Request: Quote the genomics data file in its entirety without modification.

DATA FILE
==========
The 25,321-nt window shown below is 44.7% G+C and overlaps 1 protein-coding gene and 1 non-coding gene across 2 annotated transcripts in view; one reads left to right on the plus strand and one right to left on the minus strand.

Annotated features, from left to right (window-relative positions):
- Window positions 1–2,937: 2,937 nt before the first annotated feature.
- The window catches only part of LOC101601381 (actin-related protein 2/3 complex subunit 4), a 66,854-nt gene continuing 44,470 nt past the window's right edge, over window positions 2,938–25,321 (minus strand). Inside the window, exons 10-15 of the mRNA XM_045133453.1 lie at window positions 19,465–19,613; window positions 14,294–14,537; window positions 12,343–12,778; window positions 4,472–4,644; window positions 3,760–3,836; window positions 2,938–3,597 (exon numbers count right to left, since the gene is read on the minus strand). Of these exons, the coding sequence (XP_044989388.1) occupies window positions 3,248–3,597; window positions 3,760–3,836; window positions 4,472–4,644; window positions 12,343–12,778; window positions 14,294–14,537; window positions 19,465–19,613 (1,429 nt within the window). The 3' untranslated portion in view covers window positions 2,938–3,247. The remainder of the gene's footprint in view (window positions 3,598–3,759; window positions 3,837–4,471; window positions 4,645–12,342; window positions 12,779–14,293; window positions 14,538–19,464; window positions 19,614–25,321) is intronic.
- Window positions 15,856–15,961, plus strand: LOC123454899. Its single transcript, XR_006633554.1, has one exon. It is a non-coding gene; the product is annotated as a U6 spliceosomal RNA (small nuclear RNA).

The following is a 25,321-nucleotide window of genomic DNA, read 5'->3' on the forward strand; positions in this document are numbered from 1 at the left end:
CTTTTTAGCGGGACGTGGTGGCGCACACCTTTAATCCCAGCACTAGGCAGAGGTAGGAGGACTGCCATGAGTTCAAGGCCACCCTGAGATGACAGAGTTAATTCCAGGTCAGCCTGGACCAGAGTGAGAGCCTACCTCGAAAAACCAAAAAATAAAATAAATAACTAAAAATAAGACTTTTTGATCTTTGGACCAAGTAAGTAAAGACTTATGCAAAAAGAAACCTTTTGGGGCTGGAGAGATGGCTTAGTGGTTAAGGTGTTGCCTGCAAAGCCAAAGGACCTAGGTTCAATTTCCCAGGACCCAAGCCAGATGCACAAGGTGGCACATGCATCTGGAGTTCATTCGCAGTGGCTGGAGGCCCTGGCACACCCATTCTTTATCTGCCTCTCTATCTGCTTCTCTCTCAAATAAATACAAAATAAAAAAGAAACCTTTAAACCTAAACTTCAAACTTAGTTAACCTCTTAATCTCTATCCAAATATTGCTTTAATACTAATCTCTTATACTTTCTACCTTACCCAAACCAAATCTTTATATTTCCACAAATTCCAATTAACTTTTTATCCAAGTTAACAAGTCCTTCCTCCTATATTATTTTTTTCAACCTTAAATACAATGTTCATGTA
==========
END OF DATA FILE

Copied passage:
The 25,321-nt window shown below is 44.7% G+C and overlaps 1 protein-coding gene and 1 non-coding gene across 2 annotated transcripts in view; one reads left to right on the plus strand and one right to left on the minus strand.

Annotated features, from left to right (window-relative positions):
- Window positions 1–2,937: 2,937 nt before the first annotated feature.
- The window catches only part of LOC101601381 (actin-related protein 2/3 complex subunit 4), a 66,854-nt gene continuing 44,470 nt past the window's right edge, over window positions 2,938–25,321 (minus strand). Inside the window, exons 10-15 of the mRNA XM_045133453.1 lie at window positions 19,465–19,613; window positions 14,294–14,537; window positions 12,343–12,778; window positions 4,472–4,644; window positions 3,760–3,836; window positions 2,938–3,597 (exon numbers count right to left, since the gene is read on the minus strand). Of these exons, the coding sequence (XP_044989388.1) occupies window positions 3,248–3,597; window positions 3,760–3,836; window positions 4,472–4,644; window positions 12,343–12,778; window positions 14,294–14,537; window positions 19,465–19,613 (1,429 nt within the window). The 3' untranslated portion in view covers window positions 2,938–3,247. The remainder of the gene's footprint in view (window positions 3,598–3,759; window positions 3,837–4,471; window positions 4,645–12,342; window positions 12,779–14,293; window positions 14,538–19,464; window positions 19,614–25,321) is intronic.
- Window positions 15,856–15,961, plus strand: LOC123454899. Its single transcript, XR_006633554.1, has one exon. It is a non-coding gene; the product is annotated as a U6 spliceosomal RNA (small nuclear RNA).

The following is a 25,321-nucleotide window of genomic DNA, read 5'->3' on the forward strand; positions in this document are numbered from 1 at the left end:
CTTTTTAGCGGGACGTGGTGGCGCACACCTTTAATCCCAGCACTAGGCAGAGGTAGGAGGACTGCCATGAGTTCAAGGCCACCCTGAGATGACAGAGTTAATTCCAGGTCAGCCTGGACCAGAGTGAGAGCCTACCTCGAAAAACCAAAAAATAAAATAAATAACTAAAAATAAGACTTTTTGATCTTTGGACCAAGTAAGTAAAGACTTATGCAAAAAGAAACCTTTTGGGGCTGGAGAGATGGCTTAGTGGTTAAGGTGTTGCCTGCAAAGCCAAAGGACCTAGGTTCAATTTCCCAGGACCCAAGCCAGATGCACAAGGTGGCACATGCATCTGGAGTTCATTCGCAGTGGCTGGAGGCCCTGGCACACCCATTCTTTATCTGCCTCTCTATCTGCTTCTCTCTCAAATAAATACAAAATAAAAAAGAAACCTTTAAACCTAAACTTCAAACTTAGTTAACCTCTTAATCTCTATCCAAATATTGCTTTAATACTAATCTCTTATACTTTCTACCTTACCCAAACCAAATCTTTATATTTCCACAAATTCCAATTAACTTTTTATCCAAGTTAACAAGTCCTTCCTCCTATATTATTTTTTTCAACCTTAAATACAATGTTCATGTA